This morning we were up and ready to go very early, because we wanted to take advantage of as much cool morning air as we could on our long road walk today.
We headed back down to the Canso Causeway, where we had to say farewell to the beautiful Cape Breton Island as we crossed into mainland Nova Scotia.
The Strait of Canso separates Cape Breton Island from the mainland, and was historically used as a shortcut between the Atlantic and the Gulf of St. Lawrence by fishermen. This water route took 70 nautical miles off the trip to Montreal, Quebec and 171 nautical miles off the way to Charlottetown, PEI. Because it saves time and money, it was eventually used by freighters and oil tankers as well. Before construction of the Canso Causeway in the early 1950's a ferry took vehicle and train traffic between the Island and the mainland, but as things got busier this was no longer practical. The causeway is constructed with locks so as to allow vehicles to cross without obstructing boat traffic in the strait.
As we crossed the bridge we passed an Osprey perched on the metal supports, and we watched as a Great Blue Heron flew past. On the other side of the bridge it was immediately obvious that we had entered another stage of our journey along the Great Trail. The hike began with a very long climb up a large hill beside the Martin Marietta - Porcupine Mountain quarry. This was not too picturesque, or overly enjoyable, but we soon found ourselves in the prosperous community of Mulgrave.
Here we deviated from the Great Trail onto a gorgeous, treed, pea gravel, municipal walking trail. The purpose of our detour was to find Box 159 in the Great Trail Treasure Hunt. Happily, we were successful!
We followed this trail back down to the harbour, where it rejoined the Great Trail, which overlapped with the Scotia Trail in this section. This was a very nice pathway, complete with lots of benches and historical plaques showcasing the central role Mulgrave used to play in regional history. In the 1880s the train came through Mulgrave, and before the construction of the Canso Canal in 1955 all ferry traffic came through it as well.
The Scotia Trail offered lovely views out across the strait. On the opposite shore there were lots of signs of industry, including wind turbines, an active factory, and what looked like a quarry.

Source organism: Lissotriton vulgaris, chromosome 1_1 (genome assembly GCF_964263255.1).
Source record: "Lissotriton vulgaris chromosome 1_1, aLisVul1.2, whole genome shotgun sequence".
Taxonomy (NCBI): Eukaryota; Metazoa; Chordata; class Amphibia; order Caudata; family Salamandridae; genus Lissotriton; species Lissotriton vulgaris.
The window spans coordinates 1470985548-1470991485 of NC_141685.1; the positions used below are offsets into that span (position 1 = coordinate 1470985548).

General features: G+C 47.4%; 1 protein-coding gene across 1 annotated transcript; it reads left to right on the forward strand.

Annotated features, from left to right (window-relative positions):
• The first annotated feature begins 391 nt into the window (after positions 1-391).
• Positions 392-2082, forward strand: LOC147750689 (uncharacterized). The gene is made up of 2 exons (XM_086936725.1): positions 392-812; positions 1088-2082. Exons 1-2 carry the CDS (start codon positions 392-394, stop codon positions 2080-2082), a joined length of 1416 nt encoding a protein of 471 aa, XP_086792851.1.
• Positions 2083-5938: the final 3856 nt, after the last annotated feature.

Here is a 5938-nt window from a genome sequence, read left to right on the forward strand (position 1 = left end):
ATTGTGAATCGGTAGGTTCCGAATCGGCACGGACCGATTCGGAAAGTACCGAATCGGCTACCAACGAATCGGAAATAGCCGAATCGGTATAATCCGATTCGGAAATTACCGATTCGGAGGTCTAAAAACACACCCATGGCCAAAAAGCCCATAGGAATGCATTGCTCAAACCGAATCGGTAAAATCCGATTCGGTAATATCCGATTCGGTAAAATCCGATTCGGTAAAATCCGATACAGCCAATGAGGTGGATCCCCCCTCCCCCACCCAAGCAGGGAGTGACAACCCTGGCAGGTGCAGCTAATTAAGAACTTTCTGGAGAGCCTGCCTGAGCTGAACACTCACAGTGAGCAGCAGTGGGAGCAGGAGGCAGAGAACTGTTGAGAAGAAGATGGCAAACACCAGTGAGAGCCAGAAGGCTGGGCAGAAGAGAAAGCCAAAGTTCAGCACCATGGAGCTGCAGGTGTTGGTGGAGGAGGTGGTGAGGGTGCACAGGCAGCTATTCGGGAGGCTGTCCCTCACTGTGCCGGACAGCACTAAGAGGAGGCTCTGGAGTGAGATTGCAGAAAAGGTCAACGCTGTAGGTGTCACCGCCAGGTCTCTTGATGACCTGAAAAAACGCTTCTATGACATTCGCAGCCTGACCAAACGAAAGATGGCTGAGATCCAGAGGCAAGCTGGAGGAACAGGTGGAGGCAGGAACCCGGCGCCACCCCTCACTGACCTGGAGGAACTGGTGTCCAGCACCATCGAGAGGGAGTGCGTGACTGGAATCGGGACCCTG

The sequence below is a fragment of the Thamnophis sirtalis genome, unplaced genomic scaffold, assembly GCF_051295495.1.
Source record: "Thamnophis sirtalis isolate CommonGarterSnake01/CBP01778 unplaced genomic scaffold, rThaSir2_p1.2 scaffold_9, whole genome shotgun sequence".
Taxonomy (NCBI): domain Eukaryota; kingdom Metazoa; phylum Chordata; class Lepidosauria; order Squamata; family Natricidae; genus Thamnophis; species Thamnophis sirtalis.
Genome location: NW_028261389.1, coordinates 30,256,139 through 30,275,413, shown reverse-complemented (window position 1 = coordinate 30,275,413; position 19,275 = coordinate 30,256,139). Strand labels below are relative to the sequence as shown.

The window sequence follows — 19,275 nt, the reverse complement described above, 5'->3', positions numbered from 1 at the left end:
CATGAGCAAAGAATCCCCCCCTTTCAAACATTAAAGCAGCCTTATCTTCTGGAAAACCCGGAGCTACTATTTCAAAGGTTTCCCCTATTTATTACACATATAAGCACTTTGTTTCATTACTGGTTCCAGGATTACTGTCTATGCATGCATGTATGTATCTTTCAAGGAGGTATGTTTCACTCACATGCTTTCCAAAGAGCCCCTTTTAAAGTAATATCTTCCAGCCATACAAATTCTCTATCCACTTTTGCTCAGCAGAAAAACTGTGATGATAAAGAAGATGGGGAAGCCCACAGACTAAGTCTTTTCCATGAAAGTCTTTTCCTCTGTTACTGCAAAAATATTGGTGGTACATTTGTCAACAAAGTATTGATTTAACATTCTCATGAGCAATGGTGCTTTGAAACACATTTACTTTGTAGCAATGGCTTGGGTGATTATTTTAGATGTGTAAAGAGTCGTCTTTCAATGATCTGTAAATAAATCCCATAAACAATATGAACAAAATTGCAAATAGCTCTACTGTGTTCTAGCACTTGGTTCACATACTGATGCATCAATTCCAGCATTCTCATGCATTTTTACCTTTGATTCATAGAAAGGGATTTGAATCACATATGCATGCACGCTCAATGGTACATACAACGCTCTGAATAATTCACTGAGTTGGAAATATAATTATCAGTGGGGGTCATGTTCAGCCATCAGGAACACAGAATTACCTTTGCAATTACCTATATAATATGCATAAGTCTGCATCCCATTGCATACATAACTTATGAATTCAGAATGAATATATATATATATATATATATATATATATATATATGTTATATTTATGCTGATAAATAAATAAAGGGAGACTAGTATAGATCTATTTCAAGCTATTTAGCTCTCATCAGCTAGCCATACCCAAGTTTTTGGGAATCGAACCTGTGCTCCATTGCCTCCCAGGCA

As we walked through Pirate Harbour, which looked very picturesque with its red and white boats floating at rest in the bay, we watched a small family of Black Ducks paddle lazily away from shore at our approach, and heard the high keening calls of a Bald Eagle. As we passed a stand of tall conifers the Eagle launched itself into the air and went soaring out over the ocean.
A little farther along we watched as a Belted Kingfisher dove into the ocean and came up with a fish! I am more used to seeing Kingfishers on freshwater rivers and lakes, and the sight of them fishing in the ocean is still unexpected. Sadly both the Eagle and Kingfisher were too fast for us to get pictures. Some moments we get caught up in and watch as they end before we think to grab the camera.
Just before Pirate Harbour the Scotia Trail ended and we began our hike along Marine Dr., which we followed for the rest of the day. This was a two lane road with a wide grassy shoulder, and very little traffic. The cars that passed us were mostly very polite, pulling into the other lane to give us lots of space, which we greatly appreciated. As far as road walking goes, this was pretty nice.
We passed a little lookout point called Breezy's Beach, with an inviting looking picnic table, a hammock, and some very elaborate rock art.
After Pirate Harbour the road followed the shore for a while, and then pulled inland a little. As we passed through the communities of Melford, Sand Point, and Hadleyville we mostly walked up and down rolling hills with trees on either side of us. There was little shade, but we were blessed with a mostly cloudy day.
In the community of Hadleyville we stopped for a rest at the multi-use recreational facility. We had really been hoping it would have water, but sadly it was a tennis court, a collection of outdoor exercise equipment, and a grassy field, with no water supply. Although it was very nice, there was an air of neglect of about it.
We looked at the map, and figured our next best bet for refilling our water bottles was at St. Francis Harbour. This turned out to be a very beautiful river, complete with a group of about 12 Common Merganser females, but it did not provide any way for us to access the water.
As we were sitting by the side of the road a car stopped and a very nice retired man introduced himself as Floyd, and asked if we were hiking. When we said yes, he offered us a place to shower and stay in his cottage near Port Shoreham. We greatly appreciated the offer, but in the end we just couldn't make it that far.
We finally found a small stream with water we could filter, and found a secluded stand of trees some distance from the road where we could pitch our tent. We are about 40 km west of Port Hastings, which is the farthest we have hiked in one day so far. Just as we finished making dinner the skies opened up and it began to rain hard. Sitting in our dry, cozy tent we feel like once again St. Roch has been looking out for us. Everything has worked out well once again.